Only $17M of Available Education Grants Awarded in New York
Only a relatively small amount of students benefited from competitive grants given by the State of New York, according to information collected from a report which says Gov. Cuomo’s plans to issue more grants may have come too soon.
Out of 700 school districts in the state, only approximately 10 percent of them have asked for one of the performance grants that were made available by Gov. Cuomo. $25 million were made available as part of a performance improvement grants program. When it comes to management efficiency grants, only 38 districts have applied for them.
After a final review of applications was made, only 28 districts were awarded performance improvement grants which totaled $10.2 million. These grants would benefit just 3.6 percent of students in New York. The grants are given to school districts to help them increase the academic performance of their students.
Management efficiency grants were made available to school districts who identified ways to save money. However, only around $7 million was awarded in such grants, out of $25 million available. This means that less than 2.3 percent of districts benefited from the management efficiency grants program.
Despite the fact that few districts have received them, the grants will still be on the budget proposed for next year by Cuomo. The new budget adds $75 million in grants programs for early college high school programs, community schools, additional learning time, full day prekindergarten and high performing teachers.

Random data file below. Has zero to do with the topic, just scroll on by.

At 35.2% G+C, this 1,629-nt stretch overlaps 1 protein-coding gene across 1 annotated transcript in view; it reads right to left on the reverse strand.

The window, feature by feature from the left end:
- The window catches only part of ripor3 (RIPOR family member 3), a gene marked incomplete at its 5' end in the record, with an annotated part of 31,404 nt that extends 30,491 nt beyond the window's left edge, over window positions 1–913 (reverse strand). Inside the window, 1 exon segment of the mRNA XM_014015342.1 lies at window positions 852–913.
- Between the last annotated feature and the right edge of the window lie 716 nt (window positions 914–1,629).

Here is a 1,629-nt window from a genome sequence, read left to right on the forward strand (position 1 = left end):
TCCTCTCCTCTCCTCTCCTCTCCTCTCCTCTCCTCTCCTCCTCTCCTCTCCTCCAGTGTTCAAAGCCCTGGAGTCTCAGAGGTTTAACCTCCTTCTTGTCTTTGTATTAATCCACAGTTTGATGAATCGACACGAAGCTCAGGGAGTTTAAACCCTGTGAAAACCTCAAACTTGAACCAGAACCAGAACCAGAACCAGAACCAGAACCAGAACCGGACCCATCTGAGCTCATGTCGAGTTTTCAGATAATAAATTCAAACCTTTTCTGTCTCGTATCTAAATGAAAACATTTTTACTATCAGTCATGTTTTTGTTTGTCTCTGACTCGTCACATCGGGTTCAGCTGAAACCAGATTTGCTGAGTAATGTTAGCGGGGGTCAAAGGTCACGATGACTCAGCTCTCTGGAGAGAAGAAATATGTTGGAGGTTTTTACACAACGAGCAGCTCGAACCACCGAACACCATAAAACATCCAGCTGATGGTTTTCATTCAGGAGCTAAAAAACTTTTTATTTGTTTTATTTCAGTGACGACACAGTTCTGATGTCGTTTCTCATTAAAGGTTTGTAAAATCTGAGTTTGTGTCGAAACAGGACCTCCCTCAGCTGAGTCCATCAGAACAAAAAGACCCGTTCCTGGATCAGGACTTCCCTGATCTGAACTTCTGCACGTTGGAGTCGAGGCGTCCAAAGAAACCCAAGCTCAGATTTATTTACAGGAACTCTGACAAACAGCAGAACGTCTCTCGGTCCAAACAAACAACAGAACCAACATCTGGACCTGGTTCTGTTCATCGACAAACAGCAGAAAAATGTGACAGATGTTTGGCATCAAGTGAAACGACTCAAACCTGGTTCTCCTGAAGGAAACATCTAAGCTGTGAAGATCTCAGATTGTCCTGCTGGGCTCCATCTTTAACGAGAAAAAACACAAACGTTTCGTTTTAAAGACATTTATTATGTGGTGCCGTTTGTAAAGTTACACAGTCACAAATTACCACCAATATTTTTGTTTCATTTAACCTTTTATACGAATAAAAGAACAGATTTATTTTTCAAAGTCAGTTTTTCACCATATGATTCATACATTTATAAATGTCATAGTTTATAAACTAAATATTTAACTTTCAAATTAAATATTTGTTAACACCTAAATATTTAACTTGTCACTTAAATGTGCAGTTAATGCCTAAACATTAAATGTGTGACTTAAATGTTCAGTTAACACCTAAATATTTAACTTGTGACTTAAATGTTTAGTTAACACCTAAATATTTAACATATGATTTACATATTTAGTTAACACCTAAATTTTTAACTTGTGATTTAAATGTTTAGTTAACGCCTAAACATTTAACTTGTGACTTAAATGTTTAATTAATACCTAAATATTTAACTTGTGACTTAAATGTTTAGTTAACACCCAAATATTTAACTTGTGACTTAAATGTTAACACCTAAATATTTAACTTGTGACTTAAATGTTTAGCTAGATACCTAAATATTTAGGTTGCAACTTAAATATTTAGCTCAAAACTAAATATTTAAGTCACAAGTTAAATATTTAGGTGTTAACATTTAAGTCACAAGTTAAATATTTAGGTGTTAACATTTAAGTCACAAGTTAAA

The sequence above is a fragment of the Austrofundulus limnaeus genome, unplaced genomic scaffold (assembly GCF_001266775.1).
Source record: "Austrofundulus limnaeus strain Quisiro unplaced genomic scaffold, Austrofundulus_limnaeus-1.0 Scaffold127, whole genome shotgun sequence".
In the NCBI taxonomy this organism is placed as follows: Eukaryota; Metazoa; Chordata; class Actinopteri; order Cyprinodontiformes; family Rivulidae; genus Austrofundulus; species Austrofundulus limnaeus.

There are limits on the amount awarded based on the size of the school district, which limits the benefits brought by winning a grant. The report says that this may discourage some school districts in New York from even bothering to apply for grants, which in some cases amounted to just $20 for each student.
A spokesman for the Cuomo administration says that they expect more school districts to participate in upcoming grant competitions. In the first round, only the districts that have a new teacher evaluation plan approved by the state can participate, which disqualifies many districts from participating.
Besides increasing the amount of grants given, Cuomo has made a proposal to increase the amount of money the state spends on its schools by 4.4 percent in the next school year.
The Citizens Budget Commission, which is behind the report, says that it would be preferable if grant money was handed out based on the needs of individual districts.